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Jun 10

imageAfter many hours of flights, I finally arrived in San Jose, CA for this year’s CLEO meeting. I made my way downtown and shortly headed over to the Convention Center to pick up my registration materials. Conference program and other goodies in hand, I headed back to my hotel to dive into the details of what’s in store for this week.

As is typical when I attend CLEO, I found that the conference is filled with more information than one person could possibly hope to absorb in a single week. The conference lives up to its name: lasers and electro-optics, everything from laser science to photonic applications. And what an incredible mass of information is contained therein. Just a quick glance can give you an idea of the technical reach of the conference; from a ten-thousand-foot view, you can see a plethora of lasers, nanophotonics, novel optical materials, quantum optics, biophotonics, plasmonics, nonlinear optics… it’s hard to wrap one’s head around it all!

For my part, I’m a bit daunted by the prospect of having to narrow my choices down to just the handful of sessions I’ll be able to attend. I did, however, manage to pick out a few that I’m particularly interested in checking out. These include the symposium on high power diode laser arrays and the special technology transfer program. I immediately added these to the Guidebook app on my phone. (For those with a smartphone, you can use the Guidebook app to view all kinds of conference info and create a schedule of the sessions you’d like to attend.) I’ve still got a bit to go before I narrow down to my top choices, but that’s part of the fun of CLEO: there’s so much going on at once, you can wander into just about any room and see an interesting and educational talk.

With that, I’d like to welcome all the attendees who made it to CLEO: 2013! As is usual for this conference, it appears we have an exciting and full week ahead of us. I’m eagerly awaiting the conference getting into full swing tomorrow. Now I just need to figure out what talk I’m going to see first….

Disclaimer: Opinions, interpretations, conclusions, and recommendations are those of the author and are not necessarily endorsed by the United States Government and MIT Lincoln Laboratory.

May 29
Example of a Photovoltaic wall

Photovoltaic wall at MNACTEC Terrassa – courtesy wiki commons

This year’s CLEO Conference, sponsored by APS/Division of Laser Science, IEEE Photonics Society and the Optical Society includes S&I 15: LED, Photovoltaics and Energy-Efficient (“Green”) Photonics which is part of the Science & Innovations technical program. Tom Giallorenzi, OSA’s Science Advisor interviewed Jonathan Wierer, Sandia National Laboratories, USA, Photonics, Subcommittee Chair, S&I 15 to find out about some of the trends for this year’s hot paper submissions.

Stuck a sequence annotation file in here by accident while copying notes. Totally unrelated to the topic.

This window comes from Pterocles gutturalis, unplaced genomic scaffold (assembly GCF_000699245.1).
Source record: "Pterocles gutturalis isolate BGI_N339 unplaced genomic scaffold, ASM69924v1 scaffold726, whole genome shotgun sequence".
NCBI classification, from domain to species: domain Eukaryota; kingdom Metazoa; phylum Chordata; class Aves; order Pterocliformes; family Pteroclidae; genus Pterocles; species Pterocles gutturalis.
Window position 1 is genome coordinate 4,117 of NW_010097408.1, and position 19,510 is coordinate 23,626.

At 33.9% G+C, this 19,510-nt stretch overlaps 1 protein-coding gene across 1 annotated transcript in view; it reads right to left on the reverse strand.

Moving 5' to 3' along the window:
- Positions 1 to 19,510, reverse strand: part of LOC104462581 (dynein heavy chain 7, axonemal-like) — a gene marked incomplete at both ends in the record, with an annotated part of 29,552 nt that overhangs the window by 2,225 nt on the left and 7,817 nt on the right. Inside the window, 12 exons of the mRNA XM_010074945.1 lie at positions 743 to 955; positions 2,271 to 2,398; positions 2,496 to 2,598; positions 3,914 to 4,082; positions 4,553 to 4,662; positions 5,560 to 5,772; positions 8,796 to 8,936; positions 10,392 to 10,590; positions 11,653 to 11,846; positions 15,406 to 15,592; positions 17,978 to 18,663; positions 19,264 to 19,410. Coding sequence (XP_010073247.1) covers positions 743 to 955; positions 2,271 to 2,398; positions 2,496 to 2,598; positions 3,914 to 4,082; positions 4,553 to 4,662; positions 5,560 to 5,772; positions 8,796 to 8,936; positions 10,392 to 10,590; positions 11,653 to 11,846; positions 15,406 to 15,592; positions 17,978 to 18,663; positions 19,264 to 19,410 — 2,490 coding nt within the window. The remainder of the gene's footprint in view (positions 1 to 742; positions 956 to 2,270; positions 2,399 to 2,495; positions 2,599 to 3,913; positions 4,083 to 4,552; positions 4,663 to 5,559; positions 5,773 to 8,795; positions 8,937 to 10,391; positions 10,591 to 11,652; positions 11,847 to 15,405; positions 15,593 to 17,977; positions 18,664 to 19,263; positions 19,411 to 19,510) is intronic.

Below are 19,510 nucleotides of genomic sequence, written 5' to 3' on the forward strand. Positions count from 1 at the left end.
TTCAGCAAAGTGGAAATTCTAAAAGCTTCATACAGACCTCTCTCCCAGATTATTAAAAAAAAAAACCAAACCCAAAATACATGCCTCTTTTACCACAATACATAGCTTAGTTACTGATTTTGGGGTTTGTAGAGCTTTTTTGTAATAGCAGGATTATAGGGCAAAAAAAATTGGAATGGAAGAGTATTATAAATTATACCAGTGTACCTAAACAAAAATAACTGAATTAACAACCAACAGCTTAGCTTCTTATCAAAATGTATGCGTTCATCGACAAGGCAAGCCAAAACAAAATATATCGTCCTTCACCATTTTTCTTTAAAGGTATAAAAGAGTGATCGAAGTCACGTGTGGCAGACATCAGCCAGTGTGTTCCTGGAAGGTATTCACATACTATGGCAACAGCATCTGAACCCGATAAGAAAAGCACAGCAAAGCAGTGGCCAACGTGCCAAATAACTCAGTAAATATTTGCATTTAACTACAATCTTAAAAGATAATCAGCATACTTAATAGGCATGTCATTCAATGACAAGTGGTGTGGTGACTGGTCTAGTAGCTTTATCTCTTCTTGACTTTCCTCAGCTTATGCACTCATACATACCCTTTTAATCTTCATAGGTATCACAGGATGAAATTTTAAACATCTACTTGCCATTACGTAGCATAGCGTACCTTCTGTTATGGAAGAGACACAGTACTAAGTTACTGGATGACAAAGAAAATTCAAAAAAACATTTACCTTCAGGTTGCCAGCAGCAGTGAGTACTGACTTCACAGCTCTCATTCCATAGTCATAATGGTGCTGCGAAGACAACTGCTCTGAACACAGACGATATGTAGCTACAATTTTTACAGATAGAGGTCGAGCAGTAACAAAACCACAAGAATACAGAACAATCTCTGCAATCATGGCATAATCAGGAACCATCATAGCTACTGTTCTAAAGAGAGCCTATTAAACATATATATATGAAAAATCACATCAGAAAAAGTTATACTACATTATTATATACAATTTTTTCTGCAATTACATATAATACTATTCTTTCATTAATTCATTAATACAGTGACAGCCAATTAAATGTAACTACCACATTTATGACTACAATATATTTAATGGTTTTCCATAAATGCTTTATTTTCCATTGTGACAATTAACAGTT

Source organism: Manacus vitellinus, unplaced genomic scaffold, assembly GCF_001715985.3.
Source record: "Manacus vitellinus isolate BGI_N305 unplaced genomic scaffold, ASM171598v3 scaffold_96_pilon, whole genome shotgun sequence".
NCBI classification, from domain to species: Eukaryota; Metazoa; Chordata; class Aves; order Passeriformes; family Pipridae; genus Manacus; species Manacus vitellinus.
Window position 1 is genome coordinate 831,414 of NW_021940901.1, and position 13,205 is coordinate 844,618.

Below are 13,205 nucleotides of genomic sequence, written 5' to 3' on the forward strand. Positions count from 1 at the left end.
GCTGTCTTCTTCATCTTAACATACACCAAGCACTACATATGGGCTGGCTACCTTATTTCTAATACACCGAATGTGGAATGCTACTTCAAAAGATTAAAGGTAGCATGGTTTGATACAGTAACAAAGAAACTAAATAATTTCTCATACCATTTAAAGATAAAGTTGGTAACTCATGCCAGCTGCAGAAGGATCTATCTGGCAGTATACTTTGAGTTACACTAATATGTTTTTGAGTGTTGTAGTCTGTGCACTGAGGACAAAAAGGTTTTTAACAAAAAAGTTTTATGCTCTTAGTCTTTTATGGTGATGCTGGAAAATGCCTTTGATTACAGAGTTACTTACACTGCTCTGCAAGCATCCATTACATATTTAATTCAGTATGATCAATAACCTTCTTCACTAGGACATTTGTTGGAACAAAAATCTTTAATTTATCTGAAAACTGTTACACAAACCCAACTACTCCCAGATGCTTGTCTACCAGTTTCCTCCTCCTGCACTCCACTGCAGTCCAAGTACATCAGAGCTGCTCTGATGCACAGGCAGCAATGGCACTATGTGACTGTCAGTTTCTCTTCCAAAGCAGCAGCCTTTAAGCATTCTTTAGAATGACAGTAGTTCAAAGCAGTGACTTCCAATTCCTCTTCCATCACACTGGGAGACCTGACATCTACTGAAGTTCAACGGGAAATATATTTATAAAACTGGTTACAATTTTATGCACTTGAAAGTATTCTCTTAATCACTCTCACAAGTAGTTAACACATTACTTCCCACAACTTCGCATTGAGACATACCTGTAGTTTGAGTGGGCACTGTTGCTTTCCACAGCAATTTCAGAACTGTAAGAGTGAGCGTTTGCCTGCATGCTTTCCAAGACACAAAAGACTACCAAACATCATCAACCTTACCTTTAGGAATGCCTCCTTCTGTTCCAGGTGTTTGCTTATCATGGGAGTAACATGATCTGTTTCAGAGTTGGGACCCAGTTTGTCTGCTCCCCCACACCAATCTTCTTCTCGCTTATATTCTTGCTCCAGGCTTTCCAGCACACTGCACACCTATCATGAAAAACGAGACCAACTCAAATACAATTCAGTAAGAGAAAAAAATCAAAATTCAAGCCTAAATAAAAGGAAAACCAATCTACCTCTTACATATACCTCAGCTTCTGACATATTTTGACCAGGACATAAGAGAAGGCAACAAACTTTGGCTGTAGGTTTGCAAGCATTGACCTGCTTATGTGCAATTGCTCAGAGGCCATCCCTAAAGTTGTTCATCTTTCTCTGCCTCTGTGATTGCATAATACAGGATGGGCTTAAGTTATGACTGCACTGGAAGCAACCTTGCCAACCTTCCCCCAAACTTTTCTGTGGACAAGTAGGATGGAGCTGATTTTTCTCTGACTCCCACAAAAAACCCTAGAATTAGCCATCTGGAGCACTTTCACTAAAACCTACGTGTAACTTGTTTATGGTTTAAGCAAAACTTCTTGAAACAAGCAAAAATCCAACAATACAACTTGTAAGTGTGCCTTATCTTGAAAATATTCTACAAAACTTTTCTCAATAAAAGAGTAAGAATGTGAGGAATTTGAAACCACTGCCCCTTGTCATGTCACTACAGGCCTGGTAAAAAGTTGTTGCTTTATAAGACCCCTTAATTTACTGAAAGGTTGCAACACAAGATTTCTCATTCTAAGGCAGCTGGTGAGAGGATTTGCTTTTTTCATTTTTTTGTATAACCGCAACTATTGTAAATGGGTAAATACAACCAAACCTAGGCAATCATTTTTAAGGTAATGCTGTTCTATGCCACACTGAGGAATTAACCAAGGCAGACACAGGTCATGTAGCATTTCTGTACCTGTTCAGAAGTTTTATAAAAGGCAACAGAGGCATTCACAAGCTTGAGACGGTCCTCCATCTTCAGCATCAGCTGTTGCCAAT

Tom Giallorenzi:               Can you review the talks that you got and were there any themes or any outstanding trends that you were able to discern?

Jonathan Wierer:             We have a tutorial by Seth Coe-Sullivan on colloidal quantum dots and then there were a few quantum dot submissions and one of them is by a student from Bilkent University.

He’s going to be talking about putting colloidal quantum dots into an LED structure.  And the problem is the quantum dots are very small materials, and it’s not your typical planar PN junction where it’s very easy to make contacts and inject current and produce light.  Now you have these small little quantum dots and the question is how do you put current into these quantum dots?  So they’re putting these quantum dots into polymers that facilitates injecting current into them.  And so that’s not necessarily new, but they’re trying to engineer the polymers to make that energy transfer from the polymers to the quantum dots more efficient.

Tom Giallorenzi:               And did you get  any papers on energy efficiency?

Jonathan Wierer:             They’re all on energy efficiency.  If I have an LED talk,  nine times out of ten, they’re talking about making the LED more efficient. This quantum dot talk I was talking about from Bilkent University, the quantum dots are very efficient.  So if I photo pump them, hit it with a laser and see how many photons I get out, that process is very efficient.  What’s not efficient is trying to put it into an electrically injected structure.    And so they’re trying to learn how to make that injection more efficient.  And on the flip side, for example, this tutorial from Takashi Fukui, he’s trying to make nanowire solar cells more efficient.  And if the solar cell is efficient, naturally your systems’ more efficient; you can harvest more of the sun.

Tom Giallorenzi:               Could you characterize the energy program at CLEO this year?

Jonathan Wierer:             So, for the energy efficiency CLEO programs, there’s two of them.  The SI 15 is more on the device and device physics side and it covers LEDs and solar cells, but then we have  a sister program going on that’s A&T 2 and there, they’re also concerned with energy and the environment, but it’s more at a system level.  So you’ll see talks about LEDs,  but at the system level, where they’re applying these sensors that are more energy efficient.  So, it’s nice,  you have these two sets of talks and they span the gamut from device physics up to the system level.  So it gives you a nice broad cover of the energy sector.

Tom Giallorenzi:               Why would somebody in the energy field want to come and hear some of these talks?